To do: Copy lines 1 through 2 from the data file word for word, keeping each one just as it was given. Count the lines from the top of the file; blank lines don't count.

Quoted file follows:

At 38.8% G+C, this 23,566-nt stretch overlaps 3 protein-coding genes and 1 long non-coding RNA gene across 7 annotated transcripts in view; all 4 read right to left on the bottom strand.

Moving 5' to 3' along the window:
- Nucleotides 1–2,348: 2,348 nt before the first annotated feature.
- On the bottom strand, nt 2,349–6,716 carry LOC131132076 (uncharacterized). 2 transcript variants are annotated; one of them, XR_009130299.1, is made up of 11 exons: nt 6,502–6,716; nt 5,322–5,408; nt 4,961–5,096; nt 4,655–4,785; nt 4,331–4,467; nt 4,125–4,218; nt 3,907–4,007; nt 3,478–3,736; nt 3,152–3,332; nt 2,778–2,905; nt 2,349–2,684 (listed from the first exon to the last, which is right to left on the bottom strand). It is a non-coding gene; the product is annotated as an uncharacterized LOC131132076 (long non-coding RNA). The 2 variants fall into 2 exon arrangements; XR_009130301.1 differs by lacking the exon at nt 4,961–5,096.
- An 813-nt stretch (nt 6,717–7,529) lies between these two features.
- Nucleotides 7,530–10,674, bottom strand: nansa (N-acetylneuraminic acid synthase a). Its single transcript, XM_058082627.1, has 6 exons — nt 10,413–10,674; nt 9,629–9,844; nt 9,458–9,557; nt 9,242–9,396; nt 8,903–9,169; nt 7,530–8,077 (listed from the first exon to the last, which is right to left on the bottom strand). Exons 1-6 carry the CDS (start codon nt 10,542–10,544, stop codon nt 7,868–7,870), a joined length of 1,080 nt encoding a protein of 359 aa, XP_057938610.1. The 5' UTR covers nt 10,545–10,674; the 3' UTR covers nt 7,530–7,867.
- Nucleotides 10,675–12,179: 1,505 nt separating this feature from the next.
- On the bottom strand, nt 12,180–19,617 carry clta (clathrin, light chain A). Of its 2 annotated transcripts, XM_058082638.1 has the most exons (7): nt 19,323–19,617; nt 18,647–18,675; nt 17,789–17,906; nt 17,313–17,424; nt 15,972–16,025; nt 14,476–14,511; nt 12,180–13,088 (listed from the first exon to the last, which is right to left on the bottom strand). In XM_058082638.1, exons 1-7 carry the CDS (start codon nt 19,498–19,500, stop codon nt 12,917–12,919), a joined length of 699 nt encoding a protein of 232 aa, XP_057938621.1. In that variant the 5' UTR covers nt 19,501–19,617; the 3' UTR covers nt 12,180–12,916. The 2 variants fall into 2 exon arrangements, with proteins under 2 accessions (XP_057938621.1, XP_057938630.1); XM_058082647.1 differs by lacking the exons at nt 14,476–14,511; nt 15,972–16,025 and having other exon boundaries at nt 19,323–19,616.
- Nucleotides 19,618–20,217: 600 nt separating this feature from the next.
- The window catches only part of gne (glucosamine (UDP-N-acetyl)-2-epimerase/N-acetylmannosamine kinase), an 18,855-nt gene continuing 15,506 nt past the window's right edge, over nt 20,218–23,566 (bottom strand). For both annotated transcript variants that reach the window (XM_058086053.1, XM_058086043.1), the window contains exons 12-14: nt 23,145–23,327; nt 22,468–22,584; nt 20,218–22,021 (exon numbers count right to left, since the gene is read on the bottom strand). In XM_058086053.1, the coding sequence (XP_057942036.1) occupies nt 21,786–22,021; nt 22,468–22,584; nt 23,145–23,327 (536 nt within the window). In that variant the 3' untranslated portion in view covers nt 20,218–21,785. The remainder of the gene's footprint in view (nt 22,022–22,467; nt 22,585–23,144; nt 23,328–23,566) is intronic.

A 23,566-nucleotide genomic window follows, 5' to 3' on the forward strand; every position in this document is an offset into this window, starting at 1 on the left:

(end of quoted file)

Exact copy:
At 38.8% G+C, this 23,566-nt stretch overlaps 3 protein-coding genes and 1 long non-coding RNA gene across 7 annotated transcripts in view; all 4 read right to left on the bottom strand.

Moving 5' to 3' along the window: